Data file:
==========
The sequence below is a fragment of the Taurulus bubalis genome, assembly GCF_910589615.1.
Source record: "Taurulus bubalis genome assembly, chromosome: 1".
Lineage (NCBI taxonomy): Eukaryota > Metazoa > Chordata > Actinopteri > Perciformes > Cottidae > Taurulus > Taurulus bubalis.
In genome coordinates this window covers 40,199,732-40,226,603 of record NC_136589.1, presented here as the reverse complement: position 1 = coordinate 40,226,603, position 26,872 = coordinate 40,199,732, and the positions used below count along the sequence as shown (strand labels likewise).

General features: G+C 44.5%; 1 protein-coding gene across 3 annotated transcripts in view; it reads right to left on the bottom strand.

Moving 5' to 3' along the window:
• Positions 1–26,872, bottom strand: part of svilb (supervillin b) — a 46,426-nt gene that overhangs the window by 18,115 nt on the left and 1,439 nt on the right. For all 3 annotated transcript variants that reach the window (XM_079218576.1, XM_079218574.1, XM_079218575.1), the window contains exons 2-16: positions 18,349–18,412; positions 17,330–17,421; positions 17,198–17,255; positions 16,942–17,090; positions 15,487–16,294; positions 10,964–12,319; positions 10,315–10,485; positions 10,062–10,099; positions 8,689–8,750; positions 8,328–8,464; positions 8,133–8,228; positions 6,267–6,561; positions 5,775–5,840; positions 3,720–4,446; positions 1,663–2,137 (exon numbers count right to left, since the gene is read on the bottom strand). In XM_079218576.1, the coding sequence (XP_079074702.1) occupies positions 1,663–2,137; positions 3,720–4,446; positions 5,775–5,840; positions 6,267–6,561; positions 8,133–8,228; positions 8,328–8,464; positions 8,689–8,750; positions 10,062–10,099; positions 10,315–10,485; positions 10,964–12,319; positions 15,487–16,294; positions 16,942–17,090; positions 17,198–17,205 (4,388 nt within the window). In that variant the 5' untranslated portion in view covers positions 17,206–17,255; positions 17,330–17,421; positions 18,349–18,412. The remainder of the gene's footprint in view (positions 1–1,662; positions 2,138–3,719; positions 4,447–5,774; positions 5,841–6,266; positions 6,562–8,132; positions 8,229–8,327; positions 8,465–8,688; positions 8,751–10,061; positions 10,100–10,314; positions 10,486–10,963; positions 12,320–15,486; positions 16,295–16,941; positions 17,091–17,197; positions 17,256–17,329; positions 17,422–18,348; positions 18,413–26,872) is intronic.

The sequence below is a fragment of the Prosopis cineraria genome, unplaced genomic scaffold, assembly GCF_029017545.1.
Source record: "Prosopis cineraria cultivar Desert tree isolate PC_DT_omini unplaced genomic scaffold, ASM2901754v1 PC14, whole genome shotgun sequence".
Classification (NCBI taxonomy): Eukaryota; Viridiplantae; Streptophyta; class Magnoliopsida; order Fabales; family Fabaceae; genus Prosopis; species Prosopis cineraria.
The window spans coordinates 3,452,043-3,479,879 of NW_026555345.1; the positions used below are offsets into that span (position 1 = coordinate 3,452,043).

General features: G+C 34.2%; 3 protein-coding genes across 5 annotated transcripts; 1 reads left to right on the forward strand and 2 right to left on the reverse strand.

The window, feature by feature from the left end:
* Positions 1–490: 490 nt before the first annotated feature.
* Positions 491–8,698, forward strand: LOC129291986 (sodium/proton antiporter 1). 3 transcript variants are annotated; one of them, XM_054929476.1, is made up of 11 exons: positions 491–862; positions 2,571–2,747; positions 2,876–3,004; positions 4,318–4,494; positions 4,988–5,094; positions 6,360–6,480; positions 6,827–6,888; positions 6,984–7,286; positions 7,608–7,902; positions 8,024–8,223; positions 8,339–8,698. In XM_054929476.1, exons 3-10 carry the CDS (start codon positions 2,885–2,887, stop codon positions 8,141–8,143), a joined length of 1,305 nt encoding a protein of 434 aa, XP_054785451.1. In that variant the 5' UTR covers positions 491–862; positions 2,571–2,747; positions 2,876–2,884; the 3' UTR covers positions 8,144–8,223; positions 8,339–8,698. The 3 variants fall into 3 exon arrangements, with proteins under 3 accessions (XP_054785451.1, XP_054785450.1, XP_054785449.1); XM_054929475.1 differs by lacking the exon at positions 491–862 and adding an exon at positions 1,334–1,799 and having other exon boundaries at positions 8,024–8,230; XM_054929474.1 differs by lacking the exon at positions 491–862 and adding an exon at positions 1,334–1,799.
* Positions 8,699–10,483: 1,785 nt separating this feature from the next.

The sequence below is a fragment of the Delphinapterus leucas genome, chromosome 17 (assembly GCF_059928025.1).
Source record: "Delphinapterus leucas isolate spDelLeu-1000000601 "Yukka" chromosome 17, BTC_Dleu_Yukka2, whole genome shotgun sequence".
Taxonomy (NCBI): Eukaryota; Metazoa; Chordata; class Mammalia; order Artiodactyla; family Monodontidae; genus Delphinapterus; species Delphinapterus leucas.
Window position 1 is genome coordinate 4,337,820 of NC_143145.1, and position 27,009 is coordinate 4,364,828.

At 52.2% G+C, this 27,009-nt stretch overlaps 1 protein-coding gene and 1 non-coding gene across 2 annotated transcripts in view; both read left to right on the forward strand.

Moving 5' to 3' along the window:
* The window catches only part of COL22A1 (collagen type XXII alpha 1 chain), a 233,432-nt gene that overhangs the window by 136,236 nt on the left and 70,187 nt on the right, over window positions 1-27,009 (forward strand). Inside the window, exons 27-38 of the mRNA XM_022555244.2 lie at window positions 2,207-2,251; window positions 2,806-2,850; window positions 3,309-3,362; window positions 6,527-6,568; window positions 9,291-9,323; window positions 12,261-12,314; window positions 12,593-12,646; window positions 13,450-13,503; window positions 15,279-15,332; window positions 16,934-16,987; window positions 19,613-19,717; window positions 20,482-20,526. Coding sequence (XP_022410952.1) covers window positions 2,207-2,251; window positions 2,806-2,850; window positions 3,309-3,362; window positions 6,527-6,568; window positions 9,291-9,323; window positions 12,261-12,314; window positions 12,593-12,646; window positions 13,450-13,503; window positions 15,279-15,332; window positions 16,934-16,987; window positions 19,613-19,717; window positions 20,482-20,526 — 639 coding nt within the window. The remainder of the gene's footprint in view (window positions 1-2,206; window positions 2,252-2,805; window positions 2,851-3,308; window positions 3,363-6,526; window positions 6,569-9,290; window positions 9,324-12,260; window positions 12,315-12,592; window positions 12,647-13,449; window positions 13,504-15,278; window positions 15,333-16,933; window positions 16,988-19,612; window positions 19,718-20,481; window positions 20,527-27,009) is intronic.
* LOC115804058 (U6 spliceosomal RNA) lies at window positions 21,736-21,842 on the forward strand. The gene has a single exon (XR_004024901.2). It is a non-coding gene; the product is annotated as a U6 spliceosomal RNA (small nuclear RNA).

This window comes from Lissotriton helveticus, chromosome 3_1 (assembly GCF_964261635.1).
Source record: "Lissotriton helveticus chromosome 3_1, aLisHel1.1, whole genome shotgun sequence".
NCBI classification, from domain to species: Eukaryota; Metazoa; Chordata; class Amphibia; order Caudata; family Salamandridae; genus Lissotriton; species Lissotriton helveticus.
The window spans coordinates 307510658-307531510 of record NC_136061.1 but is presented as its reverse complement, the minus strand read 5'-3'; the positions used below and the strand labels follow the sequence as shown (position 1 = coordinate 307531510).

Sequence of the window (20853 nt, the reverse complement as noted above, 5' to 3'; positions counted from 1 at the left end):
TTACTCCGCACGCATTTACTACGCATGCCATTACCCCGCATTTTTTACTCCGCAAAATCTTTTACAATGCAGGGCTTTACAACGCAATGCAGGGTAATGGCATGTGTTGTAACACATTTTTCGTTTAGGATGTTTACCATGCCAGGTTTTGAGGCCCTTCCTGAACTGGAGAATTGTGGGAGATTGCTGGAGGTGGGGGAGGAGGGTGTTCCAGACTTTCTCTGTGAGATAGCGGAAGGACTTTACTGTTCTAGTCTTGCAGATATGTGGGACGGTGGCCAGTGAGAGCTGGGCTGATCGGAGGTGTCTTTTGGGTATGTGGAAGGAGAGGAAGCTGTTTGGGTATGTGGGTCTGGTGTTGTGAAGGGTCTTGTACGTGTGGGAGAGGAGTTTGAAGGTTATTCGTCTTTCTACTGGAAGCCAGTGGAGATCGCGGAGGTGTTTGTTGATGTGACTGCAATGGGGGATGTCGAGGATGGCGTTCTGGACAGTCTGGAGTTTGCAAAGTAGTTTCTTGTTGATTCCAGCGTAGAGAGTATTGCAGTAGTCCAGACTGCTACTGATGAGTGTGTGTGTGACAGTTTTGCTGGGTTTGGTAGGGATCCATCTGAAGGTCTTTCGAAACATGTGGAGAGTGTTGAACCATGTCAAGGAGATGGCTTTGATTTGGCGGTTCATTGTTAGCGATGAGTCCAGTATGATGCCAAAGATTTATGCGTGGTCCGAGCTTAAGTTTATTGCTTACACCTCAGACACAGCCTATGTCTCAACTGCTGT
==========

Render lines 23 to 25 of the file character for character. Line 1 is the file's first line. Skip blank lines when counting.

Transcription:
* The window catches only part of COL22A1 (collagen type XXII alpha 1 chain), a 233,432-nt gene that overhangs the window by 136,236 nt on the left and 70,187 nt on the right, over window positions 1-27,009 (forward strand). Inside the window, exons 27-38 of the mRNA XM_022555244.2 lie at window positions 2,207-2,251; window positions 2,806-2,850; window positions 3,309-3,362; window positions 6,527-6,568; window positions 9,291-9,323; window positions 12,261-12,314; window positions 12,593-12,646; window positions 13,450-13,503; window positions 15,279-15,332; window positions 16,934-16,987; window positions 19,613-19,717; window positions 20,482-20,526. Coding sequence (XP_022410952.1) covers window positions 2,207-2,251; window positions 2,806-2,850; window positions 3,309-3,362; window positions 6,527-6,568; window positions 9,291-9,323; window positions 12,261-12,314; window positions 12,593-12,646; window positions 13,450-13,503; window positions 15,279-15,332; window positions 16,934-16,987; window positions 19,613-19,717; window positions 20,482-20,526 — 639 coding nt within the window. The remainder of the gene's footprint in view (window positions 1-2,206; window positions 2,252-2,805; window positions 2,851-3,308; window positions 3,363-6,526; window positions 6,569-9,290; window positions 9,324-12,260; window positions 12,315-12,592; window positions 12,647-13,449; window positions 13,504-15,278; window positions 15,333-16,933; window positions 16,988-19,612; window positions 19,718-20,481; window positions 20,527-27,009) is intronic.
* LOC115804058 (U6 spliceosomal RNA) lies at window positions 21,736-21,842 on the forward strand. The gene has a single exon (XR_004024901.2). It is a non-coding gene; the product is annotated as a U6 spliceosomal RNA (small nuclear RNA).

This window comes from Lissotriton helveticus, chromosome 3_1 (assembly GCF_964261635.1).